Property investors, and investors of all kinds, in fact, have had their eye on Spanish real estate for some time now. So much so that during the first 6 months of this year, they have invested a total of 6 billion euro into distressed properties in this country.

According to the report by Cushman & Wakefield, a commercial real-estate brokers from the UK, only more money has been pumped into property in the UK and Ireland, with Spain being the third most invested in European country this year.

Distressed property in the UK has attracted 16 billion euro worth of sales, followed by 9.9 billion euro being spent in Ireland. Spain is next with 6 billion euro.

All three countries have seen investment rise from last year, whereas in Germany and other countries the tendency is reversed.

The report has revealed that in Spain investors have suddenly begun to snap up property here, and this change in attitude has accelerated rapidly since last year when it began during the summer.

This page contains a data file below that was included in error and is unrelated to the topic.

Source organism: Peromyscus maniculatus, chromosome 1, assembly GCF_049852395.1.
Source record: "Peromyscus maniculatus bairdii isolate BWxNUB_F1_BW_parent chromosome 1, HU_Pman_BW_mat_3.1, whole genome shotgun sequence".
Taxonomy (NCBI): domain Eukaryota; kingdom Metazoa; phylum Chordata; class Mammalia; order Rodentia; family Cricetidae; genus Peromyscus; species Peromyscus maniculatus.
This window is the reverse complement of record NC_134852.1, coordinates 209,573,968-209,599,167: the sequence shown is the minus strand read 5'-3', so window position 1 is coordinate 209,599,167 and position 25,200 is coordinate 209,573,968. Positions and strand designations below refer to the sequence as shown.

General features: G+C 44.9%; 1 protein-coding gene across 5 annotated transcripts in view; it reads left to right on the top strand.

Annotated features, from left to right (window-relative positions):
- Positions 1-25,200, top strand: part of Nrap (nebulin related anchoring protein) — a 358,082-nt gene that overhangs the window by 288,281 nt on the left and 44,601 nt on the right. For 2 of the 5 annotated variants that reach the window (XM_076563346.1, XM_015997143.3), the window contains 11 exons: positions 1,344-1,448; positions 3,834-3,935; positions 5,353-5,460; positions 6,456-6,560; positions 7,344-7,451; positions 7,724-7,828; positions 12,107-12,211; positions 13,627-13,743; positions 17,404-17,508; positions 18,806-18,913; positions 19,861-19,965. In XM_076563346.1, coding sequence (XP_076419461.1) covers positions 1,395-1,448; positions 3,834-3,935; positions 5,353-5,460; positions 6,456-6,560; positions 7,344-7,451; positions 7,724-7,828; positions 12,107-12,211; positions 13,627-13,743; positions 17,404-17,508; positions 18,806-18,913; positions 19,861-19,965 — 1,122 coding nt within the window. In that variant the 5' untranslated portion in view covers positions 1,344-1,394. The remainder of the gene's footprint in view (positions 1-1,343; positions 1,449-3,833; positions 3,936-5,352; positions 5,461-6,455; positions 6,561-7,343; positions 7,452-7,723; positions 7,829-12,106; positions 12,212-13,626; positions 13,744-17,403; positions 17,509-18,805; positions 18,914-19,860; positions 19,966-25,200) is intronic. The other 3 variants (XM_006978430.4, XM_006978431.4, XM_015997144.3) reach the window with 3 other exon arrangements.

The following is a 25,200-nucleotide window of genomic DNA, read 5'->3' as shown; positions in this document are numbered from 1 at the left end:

In fact, investors shelled out a total of 4 billion euro for toxic assets in 2013, and already the amount invested during January to June 2014 exceeds that sum by 2 billion euro.

A spokesperson for Cushman & Wakefield in Spain commented that during the first 6 months of the year, Spain’s real-estate sector was hot, yet now interest is through the roof.

Sareb, Spain’s bad bank, which looks after all its toxic property assets, which themselves are valued at 200,000 million euro, will certainly receive an influx of offers from investors who are all on standby waiting for the slightest change that would spur them into action.

According to many experts, property purchases in Spain can only go one way – and that’s up.

Nevertheless, figures are still way off those that have been registered in the UK, and even Ireland, to some extent.

Out of the 40.9 billion euro invested into toxic European real estate in the first 6 months of this year, 63% of all transactions were carried out in the UK and Ireland, with record figures being registered during the first quarter.

It’s all looking good for Spain, however, as although interest was concentrated in the UK and Irish markets in the first quarter of 2014, focus moved to southern Europe during the second, with some very attractive deals being made in this country by foreign investment companies such as Lone Star and JP Morgan.